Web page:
Are You Hard to Help?
Three questions to reflect upon before seeking assistance
Daniel Cellucci Comments Off on Are You Hard to Help?
The answer is yes. It’s not just you, Fathers. All of us make it hard for others to help us sometimes. The better question may be, “In what ways am I hard to help?”
Your role is increasingly demanding as you lead against a current. Sometimes, the greatest resistance comes from your own community as you try to make even the smallest changes to help the flock grow. In my conversations with priests over the past two decades, I’ve heard a lot of frustration and disappointment. You need help. Sometimes, you believe you have asked for help and yet are not getting what you need.
In order to get the help you need from others, I offer three questions for reflection in preparation for seeking assistance:
1. Do I need a hand or an ear? Often, priests share their feelings in the hope that someone will respond by taking action. I once attended a parish meeting where the pastor shared very vulnerably how he was feeling overwhelmed and stretched too thin. He confessed afterward to me that he was disappointed no one offered to help. In truth, he didn’t actually ask for anything. As leaders, we all need someone to process with and, yes, even vent to sometimes. Talking to someone is one of the most helpful tools for raising one’s energy. However, it doesn’t communicate a request. Be specific about what you need. The more conscious and concrete you can be with your communication, the easier it is for someone to provide just what you seek.
2. What context do I need to give? Often, we can quickly arrive at the conclusion that it’s easier to do it ourselves: It takes too much work to get someone involved and there’s too much background necessary to know for anyone to take things off our plates. It’s true. It does take work. But, Fathers, it’s also true that if you don’t invest in the upfront work, you won’t get help and will eventually hit a limit to your capacity and to the fruit your leadership can truly bear. Consider writing down some answers to the following prompts:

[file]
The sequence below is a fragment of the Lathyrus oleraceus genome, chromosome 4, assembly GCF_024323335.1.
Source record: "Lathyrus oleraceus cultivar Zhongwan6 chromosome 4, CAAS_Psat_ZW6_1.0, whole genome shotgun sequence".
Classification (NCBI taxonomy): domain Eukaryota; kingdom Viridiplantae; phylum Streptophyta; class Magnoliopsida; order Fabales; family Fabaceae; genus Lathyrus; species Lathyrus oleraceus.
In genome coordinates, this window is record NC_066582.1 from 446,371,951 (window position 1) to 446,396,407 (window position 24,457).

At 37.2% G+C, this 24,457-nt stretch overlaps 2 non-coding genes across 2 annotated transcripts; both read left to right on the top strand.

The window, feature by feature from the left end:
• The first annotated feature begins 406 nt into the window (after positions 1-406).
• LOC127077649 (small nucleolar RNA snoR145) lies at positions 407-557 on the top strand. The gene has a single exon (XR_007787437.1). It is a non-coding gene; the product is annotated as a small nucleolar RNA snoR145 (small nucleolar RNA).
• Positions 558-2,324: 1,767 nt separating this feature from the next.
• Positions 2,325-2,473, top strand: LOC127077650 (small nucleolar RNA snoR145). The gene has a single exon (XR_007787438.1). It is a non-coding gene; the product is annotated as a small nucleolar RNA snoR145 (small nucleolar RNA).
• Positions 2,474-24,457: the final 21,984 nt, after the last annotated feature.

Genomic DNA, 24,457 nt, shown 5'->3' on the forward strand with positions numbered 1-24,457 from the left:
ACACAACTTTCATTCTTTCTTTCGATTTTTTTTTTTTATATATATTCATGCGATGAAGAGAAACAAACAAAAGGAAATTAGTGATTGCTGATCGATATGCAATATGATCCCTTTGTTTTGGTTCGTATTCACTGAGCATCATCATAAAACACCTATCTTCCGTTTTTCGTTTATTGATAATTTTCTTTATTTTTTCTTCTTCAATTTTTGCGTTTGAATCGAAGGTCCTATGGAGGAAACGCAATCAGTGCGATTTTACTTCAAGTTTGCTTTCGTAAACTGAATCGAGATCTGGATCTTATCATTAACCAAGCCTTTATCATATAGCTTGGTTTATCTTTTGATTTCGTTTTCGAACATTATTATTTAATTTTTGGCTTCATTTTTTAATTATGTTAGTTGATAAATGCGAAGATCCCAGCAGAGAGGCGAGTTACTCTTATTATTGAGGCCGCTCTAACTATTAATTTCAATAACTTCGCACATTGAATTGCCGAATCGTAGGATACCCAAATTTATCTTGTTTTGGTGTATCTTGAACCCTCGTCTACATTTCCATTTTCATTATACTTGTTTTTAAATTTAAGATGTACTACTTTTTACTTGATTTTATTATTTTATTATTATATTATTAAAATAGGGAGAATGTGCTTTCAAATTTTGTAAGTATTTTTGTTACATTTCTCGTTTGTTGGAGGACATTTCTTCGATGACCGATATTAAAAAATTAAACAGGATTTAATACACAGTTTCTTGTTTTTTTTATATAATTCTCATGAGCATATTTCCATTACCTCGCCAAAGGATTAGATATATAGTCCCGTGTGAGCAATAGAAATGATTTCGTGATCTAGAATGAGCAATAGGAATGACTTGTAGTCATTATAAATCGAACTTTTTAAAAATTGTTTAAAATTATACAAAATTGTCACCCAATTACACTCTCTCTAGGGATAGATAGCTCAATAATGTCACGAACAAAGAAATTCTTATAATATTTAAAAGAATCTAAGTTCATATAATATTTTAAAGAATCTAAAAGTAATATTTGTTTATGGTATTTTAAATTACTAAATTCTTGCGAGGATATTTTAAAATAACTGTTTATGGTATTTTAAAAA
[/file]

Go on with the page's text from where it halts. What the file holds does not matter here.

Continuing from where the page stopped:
• The three most important things to know about this project/situation are …
• A fruitful/successful completion of this project/situation would include …
• The five people most important to this situation are …
• Three concerns I have about this situation are …
• Three questions I imagine someone would have about this are …
Writing down your responses will not only help clarify your own thinking, but also will make the conversation with your helper that much more productive.
3. Can I distinguish between my principles and preferences? The more autonomy you can give someone in how they help you, the more likely they will be to own what you are asking them to do. They will be more invested and conscientious about the “how” because it is their plan. Oftentimes, our belief that it would be quicker to go it alone is not only a factor of the time required to set someone else up for success, but also our desire to control the outcome. As leaders, it’s important to paint a vision, as well as provide some guardrails for anything that might be delegated. But we can feel the difference between driving on a highway with painted white lines versus a stretch of construction with narrow concrete walls. Prior to asking for help, try to reflect upon what’s important to the project versus what’s only important to you. Sometimes, it can be helpful to share both your principles and preferences. The tension here is in realizing that if you really want someone to take it off your plate, the finished product may be different than you imagined. Hopefully, it is better than you imagined.
One of my favorite mantras is, “You have to do it yourself, but you can’t do it alone.” By reflecting on the above three questions before you ask for help, you may better get the assistance you need and, more importantly, better invite people into greater discipleship.
DANIEL CELLUCCI is the CEO of Catholic Leadership Institute. His most important vocation is as a husband and father to four children. He lives in the Archdiocese of Philadelphia.